New technology and tastings on Limestone Coast agenda
Limestone Coast growers will take a more in depth look at vine dieback in the next 12 months, with the help of some new technology, known as ‘Green Seeker’.
Green Seeker is an instrument that measures chlorophyll (the greenness) in the vine leaves using infra-red light. It can be used to assess vine vigour, as a potential indicator of vine nutrient status as well as stress levels – and has been employed by Balnaves of Coonawarra for the past two years as an early detection tool for vine decline.
Vineyards across the Limestone Coast will be surveyed for vine dieback using several portable Green Seeker units, with the information collated and communicated to growers in a final report and workshops, funded at as part of the GWRDC Regional Program.
Limestone Coast Grape and Wine Council Inc Executive Officer Ulrich Grey-Smith said vine dieback has been a topic of interest for many in the Limestone Coast for several years.
‘Previous projects have looked at methods to prevent and treat vine dieback as well as the economics – but this year we want to measure the real incidence of vine dieback.
‘By mapping the physical vineyards and seeing where vine dieback is occurring we have more sound information to plan and make real financial decisions on treatment and future vineyard plantings.
‘Balnaves of Coonawarra has led the region in the use of the new Green Seeker tool and will be lending their experience to help move this project forward and collate the results’.
Data on the Limestone Coast’s unique micro-climates will continue to be measured in Wrattonbully and Mount Benson.
Mr Grey-Smith said last year’s GWRDC Regional Program provided the funding and support to establish 30 new weather stations across Wrattonbully and Mount Benson.
‘We’ve got the units in place now and the CSIRO has also recently come on board – so now it’s a case of collating the data and getting this information out to growers’, he said.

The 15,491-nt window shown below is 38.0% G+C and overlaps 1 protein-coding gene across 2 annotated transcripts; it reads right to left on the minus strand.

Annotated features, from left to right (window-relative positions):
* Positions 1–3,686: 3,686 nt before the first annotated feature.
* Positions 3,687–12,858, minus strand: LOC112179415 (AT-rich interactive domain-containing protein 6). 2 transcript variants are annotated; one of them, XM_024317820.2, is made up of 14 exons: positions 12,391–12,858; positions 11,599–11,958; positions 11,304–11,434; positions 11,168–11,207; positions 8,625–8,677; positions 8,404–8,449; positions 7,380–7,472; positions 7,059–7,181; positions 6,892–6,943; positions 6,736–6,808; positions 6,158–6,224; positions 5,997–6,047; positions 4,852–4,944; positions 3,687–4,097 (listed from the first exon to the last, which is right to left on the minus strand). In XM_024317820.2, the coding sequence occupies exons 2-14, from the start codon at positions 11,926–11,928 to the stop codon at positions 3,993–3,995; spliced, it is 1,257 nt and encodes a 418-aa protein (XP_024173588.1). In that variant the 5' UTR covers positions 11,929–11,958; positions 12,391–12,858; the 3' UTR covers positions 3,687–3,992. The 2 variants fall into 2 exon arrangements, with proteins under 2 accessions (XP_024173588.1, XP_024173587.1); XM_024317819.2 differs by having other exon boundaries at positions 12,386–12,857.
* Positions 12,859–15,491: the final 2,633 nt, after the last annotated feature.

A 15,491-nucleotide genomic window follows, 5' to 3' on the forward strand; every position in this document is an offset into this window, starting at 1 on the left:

‘The Kanawinka Range that runs through the Limestone Coast makes for some very unique sub-climates on either side of the range, which means growers have long needed more specific weather data to help inform their growing decisions’.
Three tutored tasting workshops on the key themes of Cabernet, alternate variety and single vineyard, are included in the Regional Program agenda for 2013-14.
‘The Limestone Coast is best described as fruit rich, winery poor – with about 70 per cent of the fruit grown here transported outside of the region to be processed’, Mr Grey-Smith said.
‘It means the opportunities to benchmark and taste the final result aren’t as plentiful as other regions, so having tutored tastings is very important to many of our wineries and growers’.
The workshops will be used to taste, benchmark and discuss international and national wines against regional examples.
The Australian Wine Research Institute (AWRI) will return to the Limestone Coast this year, with a Eucalyptol workshop.
‘Last year, the AWRI held a Tannin Workshop in Robe, which looked at clonal and vintage effects, grape and wine relationships, and comparison of warm versus cool vintages’, he said.
‘This year, many of our growers have already signalled an interest in the work Dr Dimitra Capone is doing with the 1,8 cineole compound (eucalyptol) – and are looking forward to see how her research might be employed here in the Limestone Coast’.
More unearthing viticulture
The publication, Unearthing Viticulture in the Limestone Coast, continues to garner international and national attention.
First published three years ago, with the aid of the GWRDC Regional Program, Mr Grey-Smith said the Council was continuing to promote the unique resource.
‘We would like to promote it more as we’re quite proud that it really is the first publication of its kind – and it’s great that we continue to see it being used as a reference tool for new research and publications’, he said.
Unearthing Viticulture in the Limestone Coast is available, free to download, from the Council’s website here.